Diabetes-associated cardiac fibrosis: Cellular effectors, molecular mechanisms and therapeutic opportunities

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Abstract

Both type 1 and type 2 diabetes are associated with cardiac fibrosis that may reduce myocardial compliance, contribute to the pathogenesis of heart failure, and trigger arrhythmic events. Diabetes-associated fibrosis is mediated by activated cardiac fibroblasts, but may also involve fibrogenic actions of macrophages, cardiomyocytes and vascular cells. The molecular basis responsible for cardiac fibrosis in diabetes remains poorly understood. Hyperglycemia directly activates a fibrogenic program, leading to accumulation of advanced glycation end-products (AGEs) that crosslink extracellular matrix proteins, and transduce fibrogenic signals through reactive oxygen species generation, or through activation of Receptor for AGEs (RAGE)-mediated pathways. Pro-inflammatory cytokines and chemokines may recruit fibrogenic leukocyte subsets in the cardiac interstitium. Activation of transforming growth factor-β/Smad signaling may activate fibroblasts inducing deposition of structural extracellular matrix proteins and matricellular macromolecules. Adipokines, endothelin-1 and the renin-angiotensin-aldosterone system have also been implicated in the diabetic myocardium. This manuscript reviews our current understanding of the cellular effectors and molecular pathways that mediate fibrosis in diabetes. Based on the pathophysiologic mechanism, we propose therapeutic interventions that may attenuate the diabetes-associated fibrotic response and discuss the challenges that may hamper clinical translation.

Original languageEnglish (US)
Pages (from-to)84-93
Number of pages10
JournalJournal of Molecular and Cellular Cardiology
Volume90
DOIs
StatePublished - Jan 1 2016

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Fibrosis
Extracellular Matrix Proteins
Fibroblasts
Advanced Glycosylation End Products
Adipokines
Transforming Growth Factors
Endothelin-1
Therapeutics
Renin-Angiotensin System
Type 1 Diabetes Mellitus
Chemokines
Cardiac Myocytes
Hyperglycemia
Type 2 Diabetes Mellitus
Compliance
Blood Vessels
Reactive Oxygen Species
Myocardium
Leukocytes
Heart Failure

Keywords

  • Diabetes
  • Fibroblast
  • Fibrosis
  • Heart failure
  • Obesity

ASJC Scopus subject areas

  • Molecular Biology
  • Cardiology and Cardiovascular Medicine

Cite this

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abstract = "Both type 1 and type 2 diabetes are associated with cardiac fibrosis that may reduce myocardial compliance, contribute to the pathogenesis of heart failure, and trigger arrhythmic events. Diabetes-associated fibrosis is mediated by activated cardiac fibroblasts, but may also involve fibrogenic actions of macrophages, cardiomyocytes and vascular cells. The molecular basis responsible for cardiac fibrosis in diabetes remains poorly understood. Hyperglycemia directly activates a fibrogenic program, leading to accumulation of advanced glycation end-products (AGEs) that crosslink extracellular matrix proteins, and transduce fibrogenic signals through reactive oxygen species generation, or through activation of Receptor for AGEs (RAGE)-mediated pathways. Pro-inflammatory cytokines and chemokines may recruit fibrogenic leukocyte subsets in the cardiac interstitium. Activation of transforming growth factor-β/Smad signaling may activate fibroblasts inducing deposition of structural extracellular matrix proteins and matricellular macromolecules. Adipokines, endothelin-1 and the renin-angiotensin-aldosterone system have also been implicated in the diabetic myocardium. This manuscript reviews our current understanding of the cellular effectors and molecular pathways that mediate fibrosis in diabetes. Based on the pathophysiologic mechanism, we propose therapeutic interventions that may attenuate the diabetes-associated fibrotic response and discuss the challenges that may hamper clinical translation.",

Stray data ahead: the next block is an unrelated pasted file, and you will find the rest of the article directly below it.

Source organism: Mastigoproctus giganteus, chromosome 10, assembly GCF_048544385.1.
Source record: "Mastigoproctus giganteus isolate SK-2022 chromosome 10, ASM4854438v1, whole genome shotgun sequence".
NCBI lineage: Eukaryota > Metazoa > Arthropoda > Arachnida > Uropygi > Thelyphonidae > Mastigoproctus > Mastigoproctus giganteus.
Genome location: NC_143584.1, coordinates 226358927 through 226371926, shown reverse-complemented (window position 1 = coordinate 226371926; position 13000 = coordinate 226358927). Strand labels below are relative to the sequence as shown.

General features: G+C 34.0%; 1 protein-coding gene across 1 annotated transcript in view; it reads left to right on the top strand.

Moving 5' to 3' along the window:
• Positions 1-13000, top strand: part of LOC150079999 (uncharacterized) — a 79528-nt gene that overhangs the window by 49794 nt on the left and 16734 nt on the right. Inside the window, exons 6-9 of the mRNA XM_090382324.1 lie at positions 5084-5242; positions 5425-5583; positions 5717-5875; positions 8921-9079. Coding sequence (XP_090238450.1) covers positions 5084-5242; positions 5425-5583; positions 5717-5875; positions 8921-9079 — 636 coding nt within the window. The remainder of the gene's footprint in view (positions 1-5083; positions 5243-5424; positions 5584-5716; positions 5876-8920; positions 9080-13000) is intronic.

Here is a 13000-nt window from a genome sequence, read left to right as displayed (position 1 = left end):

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AB - Both type 1 and type 2 diabetes are associated with cardiac fibrosis that may reduce myocardial compliance, contribute to the pathogenesis of heart failure, and trigger arrhythmic events. Diabetes-associated fibrosis is mediated by activated cardiac fibroblasts, but may also involve fibrogenic actions of macrophages, cardiomyocytes and vascular cells. The molecular basis responsible for cardiac fibrosis in diabetes remains poorly understood. Hyperglycemia directly activates a fibrogenic program, leading to accumulation of advanced glycation end-products (AGEs) that crosslink extracellular matrix proteins, and transduce fibrogenic signals through reactive oxygen species generation, or through activation of Receptor for AGEs (RAGE)-mediated pathways. Pro-inflammatory cytokines and chemokines may recruit fibrogenic leukocyte subsets in the cardiac interstitium. Activation of transforming growth factor-β/Smad signaling may activate fibroblasts inducing deposition of structural extracellular matrix proteins and matricellular macromolecules. Adipokines, endothelin-1 and the renin-angiotensin-aldosterone system have also been implicated in the diabetic myocardium. This manuscript reviews our current understanding of the cellular effectors and molecular pathways that mediate fibrosis in diabetes. Based on the pathophysiologic mechanism, we propose therapeutic interventions that may attenuate the diabetes-associated fibrotic response and discuss the challenges that may hamper clinical translation.

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